Criticism of RAGs in the BMJ


In reviewing the excellent “Making Data Count” publication from NHS Improvement, I noticed some articles that they reference.

One, in particular, caught my attention (and not just because it's free):

The problem with red, amber, green: the need to avoid distraction by random variation in organisational performance measures

They are blunt in their assessment (and I agree with them):

“However, we do not at all welcome the widespread use of red, amber, green approaches to data analysis that is everywhere in our organisation.

By ‘red, amber, green', we are referring to graphical data displays that use colour coding of individual data values based on whether this value is on the right (green) or wrong (red) side of a target value. Often amber or yellow is used to indicate data values that are somewhere between ‘right' and ‘wrong'.

The problem with red, amber, green management is that at best is it useless, at worst it is harmful.

The authors show, through an example, two different ways of visualizing data that beg leaders to react to the “red” data points that are worse than the target of 10. I'm showing those figures side by side, below:

“We believe that red, amber, green (mis)management is pointless, potentially harmful and responsible for much of the improvement fatigue that is present in our and many other healthcare organisations.”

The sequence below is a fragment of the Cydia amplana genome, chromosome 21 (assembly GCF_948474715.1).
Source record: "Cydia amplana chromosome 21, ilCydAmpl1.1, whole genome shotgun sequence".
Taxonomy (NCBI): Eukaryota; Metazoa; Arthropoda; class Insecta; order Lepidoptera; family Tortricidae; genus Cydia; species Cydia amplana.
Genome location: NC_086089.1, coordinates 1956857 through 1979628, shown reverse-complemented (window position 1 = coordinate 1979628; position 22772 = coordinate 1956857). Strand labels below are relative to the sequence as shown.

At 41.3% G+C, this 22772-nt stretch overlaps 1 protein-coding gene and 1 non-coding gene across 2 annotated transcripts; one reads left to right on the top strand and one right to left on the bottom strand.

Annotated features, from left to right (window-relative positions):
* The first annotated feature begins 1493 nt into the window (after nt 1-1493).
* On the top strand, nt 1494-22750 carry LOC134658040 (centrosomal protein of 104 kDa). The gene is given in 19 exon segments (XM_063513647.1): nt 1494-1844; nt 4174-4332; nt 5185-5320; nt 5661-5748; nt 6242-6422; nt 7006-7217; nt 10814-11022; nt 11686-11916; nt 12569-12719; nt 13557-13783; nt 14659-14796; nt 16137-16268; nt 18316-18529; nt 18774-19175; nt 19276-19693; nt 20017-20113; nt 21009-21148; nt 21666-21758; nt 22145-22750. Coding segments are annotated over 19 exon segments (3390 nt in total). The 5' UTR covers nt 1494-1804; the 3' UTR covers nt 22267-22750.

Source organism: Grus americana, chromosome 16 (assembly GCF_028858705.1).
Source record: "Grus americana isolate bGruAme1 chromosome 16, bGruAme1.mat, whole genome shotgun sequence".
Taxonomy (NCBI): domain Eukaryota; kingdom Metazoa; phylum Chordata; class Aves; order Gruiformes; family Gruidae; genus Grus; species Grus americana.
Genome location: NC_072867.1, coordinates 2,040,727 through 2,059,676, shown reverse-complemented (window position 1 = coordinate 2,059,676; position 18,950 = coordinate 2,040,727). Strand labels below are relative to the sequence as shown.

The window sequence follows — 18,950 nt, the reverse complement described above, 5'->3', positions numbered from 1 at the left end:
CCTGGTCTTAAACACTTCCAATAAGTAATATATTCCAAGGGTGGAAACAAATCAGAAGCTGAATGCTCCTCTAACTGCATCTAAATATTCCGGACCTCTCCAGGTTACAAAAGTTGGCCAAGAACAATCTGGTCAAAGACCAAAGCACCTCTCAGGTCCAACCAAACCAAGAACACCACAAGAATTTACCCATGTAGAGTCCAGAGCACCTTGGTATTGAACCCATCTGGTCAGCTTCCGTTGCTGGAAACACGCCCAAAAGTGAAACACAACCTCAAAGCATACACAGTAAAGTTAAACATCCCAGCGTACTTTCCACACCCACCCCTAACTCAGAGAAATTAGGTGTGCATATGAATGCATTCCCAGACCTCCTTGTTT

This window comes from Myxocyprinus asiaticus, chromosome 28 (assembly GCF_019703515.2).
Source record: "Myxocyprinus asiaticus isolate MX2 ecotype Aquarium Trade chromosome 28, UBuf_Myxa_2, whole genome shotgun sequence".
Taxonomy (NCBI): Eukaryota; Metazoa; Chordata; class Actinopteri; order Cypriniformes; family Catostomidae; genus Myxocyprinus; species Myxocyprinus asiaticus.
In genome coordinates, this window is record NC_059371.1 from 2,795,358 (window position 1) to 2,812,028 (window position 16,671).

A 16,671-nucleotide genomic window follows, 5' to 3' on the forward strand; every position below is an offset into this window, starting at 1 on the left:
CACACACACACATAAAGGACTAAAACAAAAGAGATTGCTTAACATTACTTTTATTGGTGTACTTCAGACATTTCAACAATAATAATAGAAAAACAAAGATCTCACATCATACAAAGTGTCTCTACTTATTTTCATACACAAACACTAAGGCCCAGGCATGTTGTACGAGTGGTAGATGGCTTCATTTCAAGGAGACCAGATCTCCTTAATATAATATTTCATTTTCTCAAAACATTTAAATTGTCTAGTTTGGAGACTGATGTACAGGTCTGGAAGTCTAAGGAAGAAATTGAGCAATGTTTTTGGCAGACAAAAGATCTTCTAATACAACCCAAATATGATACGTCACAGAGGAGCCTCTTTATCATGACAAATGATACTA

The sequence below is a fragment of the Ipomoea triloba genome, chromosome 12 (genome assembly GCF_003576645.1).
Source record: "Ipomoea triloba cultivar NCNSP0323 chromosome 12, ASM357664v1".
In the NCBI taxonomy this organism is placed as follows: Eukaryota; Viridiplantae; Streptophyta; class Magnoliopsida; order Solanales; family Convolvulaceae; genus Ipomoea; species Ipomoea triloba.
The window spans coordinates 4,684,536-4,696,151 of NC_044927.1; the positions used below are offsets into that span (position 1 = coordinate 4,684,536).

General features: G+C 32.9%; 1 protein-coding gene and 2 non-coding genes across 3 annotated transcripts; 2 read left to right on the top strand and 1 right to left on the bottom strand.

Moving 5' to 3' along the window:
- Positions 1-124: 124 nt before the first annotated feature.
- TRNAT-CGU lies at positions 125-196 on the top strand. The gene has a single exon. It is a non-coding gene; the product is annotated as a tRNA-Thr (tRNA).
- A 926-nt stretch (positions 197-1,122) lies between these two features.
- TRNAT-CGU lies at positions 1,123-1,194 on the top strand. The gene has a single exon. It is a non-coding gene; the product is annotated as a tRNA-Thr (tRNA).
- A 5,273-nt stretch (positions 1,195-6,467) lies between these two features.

Again, I agree. I have similar illustrations in my book and workshop, showing the popular “bowling chart” format:

It's really hard, if not impossible to detect “signals” in a bowling chart. You can either make knee-jerk reactions:

  • Red is bad! Investigate!
  • The number got worse! Explain!

When we ask people to come up with “special cause” explanations of “common cause variation,” we're asking them to waste time. That's why the subtitle of my book says “react less, lead better, improve more.”

Back to the BMJ article… they “plot the dots” using a c-chart methodology, which some of you might have learned about in statistics class or Six Sigma training. It looks like this: